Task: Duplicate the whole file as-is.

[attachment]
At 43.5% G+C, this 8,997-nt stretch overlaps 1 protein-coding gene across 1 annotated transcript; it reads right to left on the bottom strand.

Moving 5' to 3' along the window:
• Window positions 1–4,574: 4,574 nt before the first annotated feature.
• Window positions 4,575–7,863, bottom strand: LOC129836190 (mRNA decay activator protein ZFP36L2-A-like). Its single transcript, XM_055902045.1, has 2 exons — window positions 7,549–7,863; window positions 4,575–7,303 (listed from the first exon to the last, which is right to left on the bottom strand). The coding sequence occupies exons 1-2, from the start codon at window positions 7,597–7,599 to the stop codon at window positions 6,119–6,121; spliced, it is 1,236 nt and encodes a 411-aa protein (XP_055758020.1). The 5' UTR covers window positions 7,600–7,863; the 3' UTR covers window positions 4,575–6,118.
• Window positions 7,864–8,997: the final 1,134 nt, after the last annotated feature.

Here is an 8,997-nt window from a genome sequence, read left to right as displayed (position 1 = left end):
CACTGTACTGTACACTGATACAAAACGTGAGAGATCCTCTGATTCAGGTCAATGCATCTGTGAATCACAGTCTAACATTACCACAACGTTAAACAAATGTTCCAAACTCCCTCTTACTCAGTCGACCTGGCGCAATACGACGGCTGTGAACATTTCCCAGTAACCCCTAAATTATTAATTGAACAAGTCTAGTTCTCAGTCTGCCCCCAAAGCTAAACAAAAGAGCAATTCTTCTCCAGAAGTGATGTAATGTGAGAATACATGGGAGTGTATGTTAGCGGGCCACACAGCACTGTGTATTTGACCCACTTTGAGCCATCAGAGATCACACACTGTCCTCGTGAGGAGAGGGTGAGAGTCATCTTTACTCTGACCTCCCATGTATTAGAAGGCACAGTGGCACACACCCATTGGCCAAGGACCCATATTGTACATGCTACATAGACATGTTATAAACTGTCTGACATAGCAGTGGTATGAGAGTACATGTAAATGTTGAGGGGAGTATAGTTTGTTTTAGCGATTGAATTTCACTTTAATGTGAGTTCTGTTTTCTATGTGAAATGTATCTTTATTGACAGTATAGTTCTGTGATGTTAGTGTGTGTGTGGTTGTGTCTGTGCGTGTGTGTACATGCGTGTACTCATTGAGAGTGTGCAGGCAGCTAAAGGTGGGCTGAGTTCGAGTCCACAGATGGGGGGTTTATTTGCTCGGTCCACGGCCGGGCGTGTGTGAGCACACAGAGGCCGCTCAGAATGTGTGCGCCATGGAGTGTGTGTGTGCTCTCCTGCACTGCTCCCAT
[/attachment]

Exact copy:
At 43.5% G+C, this 8,997-nt stretch overlaps 1 protein-coding gene across 1 annotated transcript; it reads right to left on the bottom strand.

Moving 5' to 3' along the window:
• Window positions 1–4,574: 4,574 nt before the first annotated feature.
• Window positions 4,575–7,863, bottom strand: LOC129836190 (mRNA decay activator protein ZFP36L2-A-like). Its single transcript, XM_055902045.1, has 2 exons — window positions 7,549–7,863; window positions 4,575–7,303 (listed from the first exon to the last, which is right to left on the bottom strand). The coding sequence occupies exons 1-2, from the start codon at window positions 7,597–7,599 to the stop codon at window positions 6,119–6,121; spliced, it is 1,236 nt and encodes a 411-aa protein (XP_055758020.1). The 5' UTR covers window positions 7,600–7,863; the 3' UTR covers window positions 4,575–6,118.
• Window positions 7,864–8,997: the final 1,134 nt, after the last annotated feature.

Here is an 8,997-nt window from a genome sequence, read left to right as displayed (position 1 = left end):
CACTGTACTGTACACTGATACAAAACGTGAGAGATCCTCTGATTCAGGTCAATGCATCTGTGAATCACAGTCTAACATTACCACAACGTTAAACAAATGTTCCAAACTCCCTCTTACTCAGTCGACCTGGCGCAATACGACGGCTGTGAACATTTCCCAGTAACCCCTAAATTATTAATTGAACAAGTCTAGTTCTCAGTCTGCCCCCAAAGCTAAACAAAAGAGCAATTCTTCTCCAGAAGTGATGTAATGTGAGAATACATGGGAGTGTATGTTAGCGGGCCACACAGCACTGTGTATTTGACCCACTTTGAGCCATCAGAGATCACACACTGTCCTCGTGAGGAGAGGGTGAGAGTCATCTTTACTCTGACCTCCCATGTATTAGAAGGCACAGTGGCACACACCCATTGGCCAAGGACCCATATTGTACATGCTACATAGACATGTTATAAACTGTCTGACATAGCAGTGGTATGAGAGTACATGTAAATGTTGAGGGGAGTATAGTTTGTTTTAGCGATTGAATTTCACTTTAATGTGAGTTCTGTTTTCTATGTGAAATGTATCTTTATTGACAGTATAGTTCTGTGATGTTAGTGTGTGTGTGGTTGTGTCTGTGCGTGTGTGTACATGCGTGTACTCATTGAGAGTGTGCAGGCAGCTAAAGGTGGGCTGAGTTCGAGTCCACAGATGGGGGGTTTATTTGCTCGGTCCACGGCCGGGCGTGTGTGAGCACACAGAGGCCGCTCAGAATGTGTGCGCCATGGAGTGTGTGTGTGCTCTCCTGCACTGCTCCCAT